The Wrangler Wave: How, When and Why?

If you’re a new Jeep owner, you may have noticed there’s something called a Jeep Wave or commonly known as the Wrangler Wave. If you’re just going about indiscriminately waving at fellow Jeep owners, you’re probably doing it wrong.

Most Jeep owners will simply wave back at you out of courtesy, and it may be that you’re accidentally following protocol, but perhaps not. There are some how, when, and why elements to the Jeep Wave, and it will behoove you to know what they are.  Otherwise, you may be subject to this warning, issued by Jeep Nation:

Warning: Owning, registering, insuring, or driving a Jeep implies knowledge of and intent to abide by the following rules, regulations, and guidelines. Failure to obey the letter or spirit of the rules may result in your being ignored by other Jeep owners as you sit along the side of the road next to your stalled vehicle in a blizzard surrounded by Saturns, Yugos, and Hyundais.

While this might not happen to you, offer the wave at the wrong place or time, or worse snub the wave of another Jeep owner, and you could find yourself in a heck of a spot.

The Jeep hierarchy

The rules related to this Jeep hierarchy have much to do with who waves first. In general, the inferior Jeep initiates the wave, which is returned by the driver of the higher-ranking Jeep. Lucky for you, it’s easy to determine the score of another Jeep in just a few moments at a stoplight or passing on a trail. Here are some important rules to know and follow:

  • Age matters
    The older the Jeep, the higher its ranking, in most cases. See an original Willys out there? You wave first. CJs get a higher score than JKs, etc. In the newer realm of Jeeps this does vary a bit though.
  • Dirt matters
    Is your Jeep spotless, just out of the car wash? You best be waving to all those Jeepers who still bear the dirt of the previous weekend. The dirtier the Jeep the better. This can get a little tricky, as a dirtier JK covered in mud may outrank a sparkling clean CJ. It depends.
  • Top or topless?
    The topless Jeep passengers are more exposed to the elements than those in a Jeep with the top on, so they rank higher in the hierarchy. A topless Jeep covered in mud top to bottom? That’s a tough one to beat.
  • Accessories
    Winches, jacks, light bars, lift kits and larger tires, replacement bumpers, and snorkels all have an effect on your hierarchy score. The more accessories you have that scream “rock crawler” and “serious Jeeper” rather than daily driver, the higher your rank. See a decked-out CJ rolling toward you on the trail? You initiate the wave.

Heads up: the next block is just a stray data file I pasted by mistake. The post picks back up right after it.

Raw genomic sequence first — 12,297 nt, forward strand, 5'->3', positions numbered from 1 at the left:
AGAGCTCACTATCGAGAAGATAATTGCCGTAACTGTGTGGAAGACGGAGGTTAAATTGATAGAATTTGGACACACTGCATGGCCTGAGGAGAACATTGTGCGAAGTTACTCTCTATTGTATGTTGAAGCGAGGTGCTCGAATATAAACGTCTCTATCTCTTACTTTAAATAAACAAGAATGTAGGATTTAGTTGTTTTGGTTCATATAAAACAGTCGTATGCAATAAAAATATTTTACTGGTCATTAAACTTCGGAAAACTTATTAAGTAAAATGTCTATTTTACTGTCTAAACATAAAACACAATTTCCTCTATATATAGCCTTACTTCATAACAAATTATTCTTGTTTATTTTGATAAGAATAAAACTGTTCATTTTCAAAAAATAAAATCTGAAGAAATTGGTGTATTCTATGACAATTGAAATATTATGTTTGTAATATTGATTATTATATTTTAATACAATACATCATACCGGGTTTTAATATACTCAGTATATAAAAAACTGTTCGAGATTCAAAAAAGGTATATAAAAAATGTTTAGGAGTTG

• Model matters
    A decked-out Cherokee? That driver defers to the Wrangler driver.

Whatever your Jeep score, the key is to be a courteous member of the Jeep family. That is, after all, what the Jeep Wave is all about.

How do you wave?

Usually, the wave consists of raising a couple of fingers off the steering wheel, most often with your left hand, although doing it with the right is not frowned upon. From time to time, you’ll get a topless Jeeper or one with the window down who’ll give you the outside of the Jeep wave, also a perfectly acceptable alternative.

Some purists say the three-finger wave, giving the “W” for Wrangler is best for Wrangler owners, but there’s no hard and fast rule that you have to do so. In fact, there are variations like the one finger wave and even the enthusiastic “princess” wave, with your arm out the window and in the air like you just don’t care.

Just be sure to wave and acknowledge your fellow Jeep drivers.

Why some people don’t wave

Some new Jeep owners who have bought into the popular practice of buying a cool looking Jeep, and whose primary off-road excursions involve running over the curb into the flower garden at the supermarket, may not get it.

“Get it” means the whole Jeep thing. The pride in the name and the capability of Jeep vehicles is all part of the Jeep community. There are some solutions you can try with to help out a newbie:

  • Educate them
    When you see them in a parking lot after a no-wave incident, let them know about the Jeep Wave and why it matters.
  • Ignore them
    One option is to overlook the ignorance. Those Jeep owners may not know what they’re missing.
  • Keep waving
    Eventually, hopefully, they’ll catch on.

For many Jeep owners, the Jeep Wave is serious business. If you’re a new Jeep owner, learn the hierarchy, and start to wave if you haven’t already. If you’re a seasoned owner and take things seriously? Have patience with those who don’t know better.

It takes all types to make up a family, and the Jeep family is no different. Pass along these tips when you can. The more you know about the Jeep thing, the easier it is to get it.

 

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